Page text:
From an outsider’s perspective, it appears that musicians are best served not so much by pivoting but by adapting and blending their influences, old and new, together as they move along in their career and accumulate critical life experiences on that path.
Though his pursuits in his younger days angled toward punk, Jonathan Linaberry has unabashedly and enthusiastically embraced the direction of musicians whom he happened to hear while finding his way as a self-taught, college-age guitar and banjo player.
When his ears discovered the likes of Blind Lemon Jefferson, Son House, and other blues-belting guitarists from places like Texas and the Mississippi Delta, Linaberry — who hails from Central New York, near Syracuse — began to genuinely mold those sounds from the first half of the century, as well as the spirit and character of the music, into his own song writing style.
The end result is a refreshingly modern and approachable twist on backwoods roots: a musical identity known as The Bones of JR Jones and a name under which Linaberry released his first EP, The Wildness, back in 2012. He’s since relocated from Brooklyn to an isolated spot near the Catskill Mountains and the Hudson Valley, and he’s put out three full-length albums and another EP, 2021’s Celebration.
Jonathan came to Songbyrd in Washington DC on Sept. 22 to prove that this outfit is just as dynamic live as it has been across its handful of studio offerings.
He’s performed as a solo musician at times in his career — able to play an assortment of instruments — but Jonathan came to the still-new Songbyrd on Penn Street NE flanked by two talented bandmates — drummer Daniel Sousa and bassist Kiyoshi Matsuyama, who with Linaberry co-produced the recent six-song Celebration.
Watch The Bones of JR Jones perform “The Heat” via OurVinyl Sessions on YouTube:
Delivering a set that isn’t easy to come by in a city loaded with live music, Linaberry justified The Bones of JR Jones as an authentic dive into a realm where he can thrive with his timeless voice — haunting, grumbling, stirring — and his nuanced maneuvering of a decades-old Kalamazoo guitar, his banjo and his resophonic.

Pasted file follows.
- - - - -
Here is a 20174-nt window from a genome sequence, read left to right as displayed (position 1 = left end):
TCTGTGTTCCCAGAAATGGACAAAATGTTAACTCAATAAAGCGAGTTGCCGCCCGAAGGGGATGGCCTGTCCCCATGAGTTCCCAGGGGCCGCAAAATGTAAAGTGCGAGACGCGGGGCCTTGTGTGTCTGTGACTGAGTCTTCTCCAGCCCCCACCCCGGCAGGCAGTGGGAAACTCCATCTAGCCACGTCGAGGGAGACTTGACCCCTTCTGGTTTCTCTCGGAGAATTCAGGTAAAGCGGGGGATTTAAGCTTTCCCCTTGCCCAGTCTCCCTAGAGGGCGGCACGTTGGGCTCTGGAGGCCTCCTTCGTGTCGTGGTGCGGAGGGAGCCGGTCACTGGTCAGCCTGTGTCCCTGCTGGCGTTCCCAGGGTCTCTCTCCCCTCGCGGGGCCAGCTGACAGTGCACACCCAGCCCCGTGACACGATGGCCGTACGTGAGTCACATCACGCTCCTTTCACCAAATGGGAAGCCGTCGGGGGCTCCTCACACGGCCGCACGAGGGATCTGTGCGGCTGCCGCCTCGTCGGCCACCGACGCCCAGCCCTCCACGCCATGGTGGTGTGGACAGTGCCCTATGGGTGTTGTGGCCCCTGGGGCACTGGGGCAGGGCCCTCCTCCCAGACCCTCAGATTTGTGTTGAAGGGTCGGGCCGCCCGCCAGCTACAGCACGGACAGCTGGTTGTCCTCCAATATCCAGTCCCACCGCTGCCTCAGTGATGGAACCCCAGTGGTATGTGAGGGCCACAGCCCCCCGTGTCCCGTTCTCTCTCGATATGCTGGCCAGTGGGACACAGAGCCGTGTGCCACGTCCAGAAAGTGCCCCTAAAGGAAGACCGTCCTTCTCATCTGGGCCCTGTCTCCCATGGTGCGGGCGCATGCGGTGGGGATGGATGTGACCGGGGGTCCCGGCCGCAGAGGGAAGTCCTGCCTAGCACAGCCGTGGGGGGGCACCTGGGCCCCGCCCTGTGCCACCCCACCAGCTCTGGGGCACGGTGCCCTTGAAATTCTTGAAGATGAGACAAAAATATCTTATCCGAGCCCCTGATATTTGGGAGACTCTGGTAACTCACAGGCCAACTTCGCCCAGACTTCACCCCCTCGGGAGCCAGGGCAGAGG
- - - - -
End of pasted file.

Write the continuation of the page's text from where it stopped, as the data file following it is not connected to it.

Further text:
Putting the punk informative out in the open to start, the band blasted “The Drop” from Ones To Keep Close, maybe taking the crowd by surprise with the immediate edginess of this track and kicking off what felt like a ritualistic ceremony with an attitude that required Daniel to smash with a focused control and Kiyoshi to stretch out the strings of his bass by thumping thick, insolent notes to mirror Jonathan’s hammering on the guitar.
“Know My Name,” also from the 2018 album, casted Linaberry’s spell onto a grooving gospel landscape where he projected lyrics and riffs that transmitted sentiments of truck-driving country and hard core.
“Bad Moves,” released early in the year and later on Celebration, utilized a fast-paced loop that beats in and out and let Jonathan interject his voice in batched sections as the song built up. The chorus rang out at Songbyrd as desolately psychedelic with a texture reminiscent of 80s new wave: “I wanna hold your shine. Wanna hold your shine. Wanna hold your shine.”
Stream The Bones of JR Jones’ 2021 Celebration EP via Spotify:
Maybe the song that best showcased why Linaberry is so well equipped to hunt these perilous places, “Howl” is constructed on simple acoustics and his quivering, forlorn voice that can at times sound tortured with grief, and in this track, it’s longing for the companionship to defeat that pain. When he calls out “won’t you howl with me?”, he’s as lonesome as any creature you’ll find struggling on this planet.
Jonathan showed here like in most other songs he’s created that he can detect and either relieve or exacerbate painful tracts within the human psyche. Humble and fairly soft-spoken in between songs, Linaberry should be plenty confident about the sound he’s established. He’s been featured by the likes of the lifestyle website/outfitter Huckberry, his music has been used on different films and TV series, including an episode of Daredevil, and he’s been joined by adored voices such as Nicole Atkins, who joined him for the standout track “Burdon” recorded on Ones To Keep Close.